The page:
I’ve baked the English Muffins from The Bread Baker’s Apprentice before and they were delicious as written. I made them again for The Bread Baker’s Apprentice Challenge, but this time decided to make a honey-wheat variety. I used 1/2 traditional whole-wheat flour and added 1 tablespoon of honey instead of the sugar. I made them 2 ounces each and was able to yield 8 instead of 6 muffins. They turned out great–light and fluffy and pretty tasty.
Or at least I thought so, until I tasted THE BEST BREAD EVER. I went to Bouchon for dinner while in Las Vegas. I can only dream of baking bread this good. The crust was unbelievable, it was just the right crunch, just sweet enough, and the inside was light and fluffy. It all just melted in my mouth. I bonded with the person that refilled our water over the bread. I was giddy and excited and he told me the bread was his favorite too. I can’t wait for Bouchon to open in Beverly Hills. (By the way, the rest of the meal was amazing–but this is about the bread!)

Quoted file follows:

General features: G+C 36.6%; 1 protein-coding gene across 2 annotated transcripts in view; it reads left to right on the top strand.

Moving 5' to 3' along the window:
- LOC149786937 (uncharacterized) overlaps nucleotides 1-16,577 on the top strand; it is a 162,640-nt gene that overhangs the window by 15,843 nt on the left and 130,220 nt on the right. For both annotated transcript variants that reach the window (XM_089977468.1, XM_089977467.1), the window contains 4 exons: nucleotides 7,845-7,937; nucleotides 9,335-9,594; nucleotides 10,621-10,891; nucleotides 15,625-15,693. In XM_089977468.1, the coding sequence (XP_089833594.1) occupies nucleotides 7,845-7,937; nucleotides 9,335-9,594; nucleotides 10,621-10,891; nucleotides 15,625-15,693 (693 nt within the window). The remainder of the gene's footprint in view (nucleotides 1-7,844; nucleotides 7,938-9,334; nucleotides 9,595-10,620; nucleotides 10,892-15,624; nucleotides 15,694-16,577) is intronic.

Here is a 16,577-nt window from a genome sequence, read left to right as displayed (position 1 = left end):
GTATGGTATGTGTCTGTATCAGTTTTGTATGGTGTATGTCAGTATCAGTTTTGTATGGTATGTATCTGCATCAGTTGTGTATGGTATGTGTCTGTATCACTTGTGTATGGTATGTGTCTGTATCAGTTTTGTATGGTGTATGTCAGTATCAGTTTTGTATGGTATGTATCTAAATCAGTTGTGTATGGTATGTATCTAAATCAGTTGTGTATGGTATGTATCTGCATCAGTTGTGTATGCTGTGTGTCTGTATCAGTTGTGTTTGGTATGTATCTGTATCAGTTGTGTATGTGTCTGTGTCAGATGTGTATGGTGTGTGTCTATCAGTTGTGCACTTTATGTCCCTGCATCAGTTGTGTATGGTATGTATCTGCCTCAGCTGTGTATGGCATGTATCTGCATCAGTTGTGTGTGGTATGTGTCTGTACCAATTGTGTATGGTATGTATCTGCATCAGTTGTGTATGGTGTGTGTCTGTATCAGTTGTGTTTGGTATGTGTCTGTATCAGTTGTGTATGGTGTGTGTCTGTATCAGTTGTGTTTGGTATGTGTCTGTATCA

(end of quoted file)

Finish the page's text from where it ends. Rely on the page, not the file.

THE BEST BREAD EVER
I finally made a recipe from The Bread Baker’s Apprentice. I bought the book a few months ago, read it, and put it on a shelf. It scared me a bit. Don’t get me wrong, its a very beautiful book and full of good information and formulas. Yes, formulas–not recipes. There’s something called baker’s math. Each ingredient is based on its proportion to flour which is always 100%. For example the basic formula for classic French bread is: 100% flour, 60% water, 2% salt,and 2% yeast. Formulas are useful for determining the amount of each ingredient you need for the amount of bread you want to make (the Total Weight(TW)). With the TW and the formula for the type of bread you want to make, you can figure out how much of each ingredient you need. Total Percentage(TP) is the sum of each Ingredient Percentage (IP) and is always more than 100%.
Total Flour Weight (TFW)=TW ÷ TP
Ingredient Weight (IW)=IP x TFW
IP=IW ÷TFW x 100
Have I confused you yet? Good. Now you know why this book sat unused. To be fair, the book does give measures and weights for each base formula; you don’t need to figure out the math to make bread.But b/c I am who I am I did.
The formula for English muffins is: 100% bread flour, 2.5% sugar, 1.9 % salt, 1.4% instant yeast, 5% butter, and approximately 70% milk for a TP of 180.8%.
For our Sunday breakfast I made our own version of egg mcmuffins. 😛